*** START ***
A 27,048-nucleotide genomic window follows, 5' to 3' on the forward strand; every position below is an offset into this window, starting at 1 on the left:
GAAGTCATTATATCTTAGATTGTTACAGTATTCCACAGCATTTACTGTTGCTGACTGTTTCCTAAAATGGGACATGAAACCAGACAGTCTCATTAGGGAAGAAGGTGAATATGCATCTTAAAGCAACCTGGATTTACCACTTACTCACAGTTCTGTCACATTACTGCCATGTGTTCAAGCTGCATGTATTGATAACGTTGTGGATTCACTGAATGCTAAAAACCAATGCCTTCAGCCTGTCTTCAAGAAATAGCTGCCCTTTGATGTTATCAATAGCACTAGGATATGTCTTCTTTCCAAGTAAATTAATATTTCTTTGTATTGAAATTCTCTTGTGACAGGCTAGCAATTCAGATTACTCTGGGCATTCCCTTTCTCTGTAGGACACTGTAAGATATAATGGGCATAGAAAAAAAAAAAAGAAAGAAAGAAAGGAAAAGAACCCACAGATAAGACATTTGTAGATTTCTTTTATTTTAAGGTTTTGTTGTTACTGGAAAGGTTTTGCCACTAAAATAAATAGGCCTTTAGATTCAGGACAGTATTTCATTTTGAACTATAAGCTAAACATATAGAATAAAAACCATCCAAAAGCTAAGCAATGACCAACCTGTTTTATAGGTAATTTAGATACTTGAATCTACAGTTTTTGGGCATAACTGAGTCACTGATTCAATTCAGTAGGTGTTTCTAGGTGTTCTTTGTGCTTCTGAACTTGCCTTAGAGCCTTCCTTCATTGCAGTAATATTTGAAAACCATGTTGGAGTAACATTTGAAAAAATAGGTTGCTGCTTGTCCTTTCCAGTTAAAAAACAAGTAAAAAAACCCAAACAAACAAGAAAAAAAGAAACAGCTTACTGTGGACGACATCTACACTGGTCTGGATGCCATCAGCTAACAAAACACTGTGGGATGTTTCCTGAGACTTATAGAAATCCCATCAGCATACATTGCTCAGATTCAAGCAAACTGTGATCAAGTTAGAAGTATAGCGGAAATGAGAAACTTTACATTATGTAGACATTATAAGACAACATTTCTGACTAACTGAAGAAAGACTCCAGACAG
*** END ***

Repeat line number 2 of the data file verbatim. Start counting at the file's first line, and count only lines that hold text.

GAAGTCATTATATCTTAGATTGTTACAGTATTCCACAGCATTTACTGTTGCTGACTGTTTCCTAAAATGGGACATGAAACCAGACAGTCTCATTAGGGAAGAAGGTGAATATGCATCTTAAAGCAACCTGGATTTACCACTTACTCACAGTTCTGTCACATTACTGCCATGTGTTCAAGCTGCATGTATTGATAACGTTGTGGATTCACTGAATGCTAAAAACCAATGCCTTCAGCCTGTCTTCAAGAAATAGCTGCCCTTTGATGTTATCAATAGCACTAGGATATGTCTTCTTTCCAAGTAAATTAATATTTCTTTGTATTGAAATTCTCTTGTGACAGGCTAGCAATTCAGATTACTCTGGGCATTCCCTTTCTCTGTAGGACACTGTAAGATATAATGGGCATAGAAAAAAAAAAAAGAAAGAAAGAAAGGAAAAGAACCCACAGATAAGACATTTGTAGATTTCTTTTATTTTAAGGTTTTGTTGTTACTGGAAAGGTTTTGCCACTAAAATAAATAGGCCTTTAGATTCAGGACAGTATTTCATTTTGAACTATAAGCTAAACATATAGAATAAAAACCATCCAAAAGCTAAGCAATGACCAACCTGTTTTATAGGTAATTTAGATACTTGAATCTACAGTTTTTGGGCATAACTGAGTCACTGATTCAATTCAGTAGGTGTTTCTAGGTGTTCTTTGTGCTTCTGAACTTGCCTTAGAGCCTTCCTTCATTGCAGTAATATTTGAAAACCATGTTGGAGTAACATTTGAAAAAATAGGTTGCTGCTTGTCCTTTCCAGTTAAAAAACAAGTAAAAAAACCCAAACAAACAAGAAAAAAAGAAACAGCTTACTGTGGACGACATCTACACTGGTCTGGATGCCATCAGCTAACAAAACACTGTGGGATGTTTCCTGAGACTTATAGAAATCCCATCAGCATACATTGCTCAGATTCAAGCAAACTGTGATCAAGTTAGAAGTATAGCGGAAATGAGAAACTTTACATTATGTAGACATTATAAGACAACATTTCTGACTAACTGAAGAAAGACTCCAGACAG